I also had never heard or considered this aspect of the story! My Bible’s notes state that "divorce is initiated by the husband, who states publically his wife is unclean, unloveable or incapable of fulfilling her wifely duties." How awful, to have someone not once, but multiple times stand up and publically shame you. Unloveable?! In a time where women had only wifely duties for their worth and safety. Maybe she did nothing "wrong" to deserve this – rather than my assumption that her adultery was always the spark for divorce (where did I get that assumption?). And she’s smart and fierce, she holds her own asking theological questions to this random man she just met. I’d never heard this was the longest dialog either. She’s quite amazing!

It is very painful to share my past with others because I do fear both judgement and rejection. I feel alot of shame over my depression and insecurity. The pain of worthlessness. I am beginning to share my story more with my church dinner and with my friends who don’t know a lot about my past.

Yes, it’s both painful and scary but I know that it will be worth it, I believe that young girls who are walking through the same things that I had to walk through in life should hear my story so that they know about a Savior who loves them in spite of their faults and who has grace to cover all of their sins.

Amen and Hallelujah! yes, when we know we receive grace, it is impossible not to share that! That is great that you are helping younger girls to know the love and grace of Christ.

I’m not ashamed of my past. I gladly share what has happened to me but yes I do sometimes feel like people really don’t want to hear me. I try not to be hurt and just turn it over to Jesus.

Yes, it’s especially tough when people in the church don’t want to really hear it more than surface level. How powerful you turn it over to Jesus. Thank you for the encouragement. I know He has used my pain to draw me closer to Him. He shows me His love in so many tangible ways that it’s impossible to deny He is with me. He is with you too dear sister! I HEAR YOU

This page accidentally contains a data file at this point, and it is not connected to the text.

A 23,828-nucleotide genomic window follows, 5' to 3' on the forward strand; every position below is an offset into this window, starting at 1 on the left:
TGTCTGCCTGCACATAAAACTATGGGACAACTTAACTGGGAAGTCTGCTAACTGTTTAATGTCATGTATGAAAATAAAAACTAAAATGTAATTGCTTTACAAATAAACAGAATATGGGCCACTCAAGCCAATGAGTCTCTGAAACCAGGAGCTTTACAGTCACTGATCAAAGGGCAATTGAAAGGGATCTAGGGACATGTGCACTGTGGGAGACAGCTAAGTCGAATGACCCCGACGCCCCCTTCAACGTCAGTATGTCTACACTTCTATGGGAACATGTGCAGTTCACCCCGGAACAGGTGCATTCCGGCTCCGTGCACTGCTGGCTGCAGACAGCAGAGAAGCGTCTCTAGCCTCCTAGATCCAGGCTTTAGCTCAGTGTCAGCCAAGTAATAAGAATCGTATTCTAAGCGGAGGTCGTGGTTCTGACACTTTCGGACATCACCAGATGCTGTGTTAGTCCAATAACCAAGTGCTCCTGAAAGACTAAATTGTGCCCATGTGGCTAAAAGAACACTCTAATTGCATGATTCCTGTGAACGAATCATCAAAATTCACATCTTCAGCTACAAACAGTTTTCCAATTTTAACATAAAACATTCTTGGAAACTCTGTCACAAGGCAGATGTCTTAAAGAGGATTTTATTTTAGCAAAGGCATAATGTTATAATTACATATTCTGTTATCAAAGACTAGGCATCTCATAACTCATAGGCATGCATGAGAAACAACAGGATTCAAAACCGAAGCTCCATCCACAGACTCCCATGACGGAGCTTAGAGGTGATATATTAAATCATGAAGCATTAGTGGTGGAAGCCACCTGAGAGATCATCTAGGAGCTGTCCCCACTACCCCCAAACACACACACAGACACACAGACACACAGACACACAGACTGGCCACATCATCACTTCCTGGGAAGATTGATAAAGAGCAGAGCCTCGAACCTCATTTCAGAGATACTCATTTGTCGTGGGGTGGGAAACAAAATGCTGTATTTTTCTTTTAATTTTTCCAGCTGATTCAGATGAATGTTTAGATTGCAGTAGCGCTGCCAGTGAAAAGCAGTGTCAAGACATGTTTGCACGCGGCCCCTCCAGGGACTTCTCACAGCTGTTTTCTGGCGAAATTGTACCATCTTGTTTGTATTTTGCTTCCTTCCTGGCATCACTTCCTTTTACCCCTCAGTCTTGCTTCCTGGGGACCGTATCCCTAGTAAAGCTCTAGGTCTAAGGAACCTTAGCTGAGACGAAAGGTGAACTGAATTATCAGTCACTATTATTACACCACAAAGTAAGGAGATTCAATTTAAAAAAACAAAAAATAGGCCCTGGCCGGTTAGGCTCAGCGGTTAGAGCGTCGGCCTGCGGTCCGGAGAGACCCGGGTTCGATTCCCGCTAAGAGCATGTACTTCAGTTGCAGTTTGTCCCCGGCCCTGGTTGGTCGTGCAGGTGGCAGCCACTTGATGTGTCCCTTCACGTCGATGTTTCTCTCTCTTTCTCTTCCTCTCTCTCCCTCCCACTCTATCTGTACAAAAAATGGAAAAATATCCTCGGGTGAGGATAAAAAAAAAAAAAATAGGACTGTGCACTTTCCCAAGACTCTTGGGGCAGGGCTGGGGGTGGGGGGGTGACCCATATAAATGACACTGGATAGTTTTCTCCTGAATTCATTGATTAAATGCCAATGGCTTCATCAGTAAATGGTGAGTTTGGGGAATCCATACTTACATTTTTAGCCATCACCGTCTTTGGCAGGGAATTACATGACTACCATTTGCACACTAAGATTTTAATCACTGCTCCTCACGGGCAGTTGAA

It depends on the audience and the right timing. There are some places I won’t share about my attempted suicide after I lost both parents unless if I felt it was a safe place or someone needed to hear it to see how God took me out from my darkest days. Safe place is in church, during connect groups, when counseling others, when serving because we serve others to show Christ’s love and show that God uses broken people and ordinary people not extraordinary people to do his work. Amen.

There alot of painful things we go through in life but thank God we have been given the grace of forgetting, with time.
Age mates, people who have a similar walk though different challenges.

I do find it a bit difficult to share a lot of things about my past with other people. I went through a lot and it got to a really bad place. I feel like I can share my story with my close friends and family and not have to fear being judged. Especially the ones who stood by me throughout the hard times.

It is shameful and painful for fear of judgement for me. I do know that God looks past this as we are new in Christ Jesus when we are saved and our sins are forgiven. I try to share this with my children often so they too can see how I was before and know what I am now to help them also understand and want God’ salvation in their lives.

No it’s not painful anymore . It was when I was younger, because it mattered what people thought of me. But that’s one of the joys of growing older (I’m 78). I know that Jesus doesn’t judge me and that’s all I care about now. I haven’t had an easy life and it’s pure joy to share with other women how God’s brought me through deep waters many times.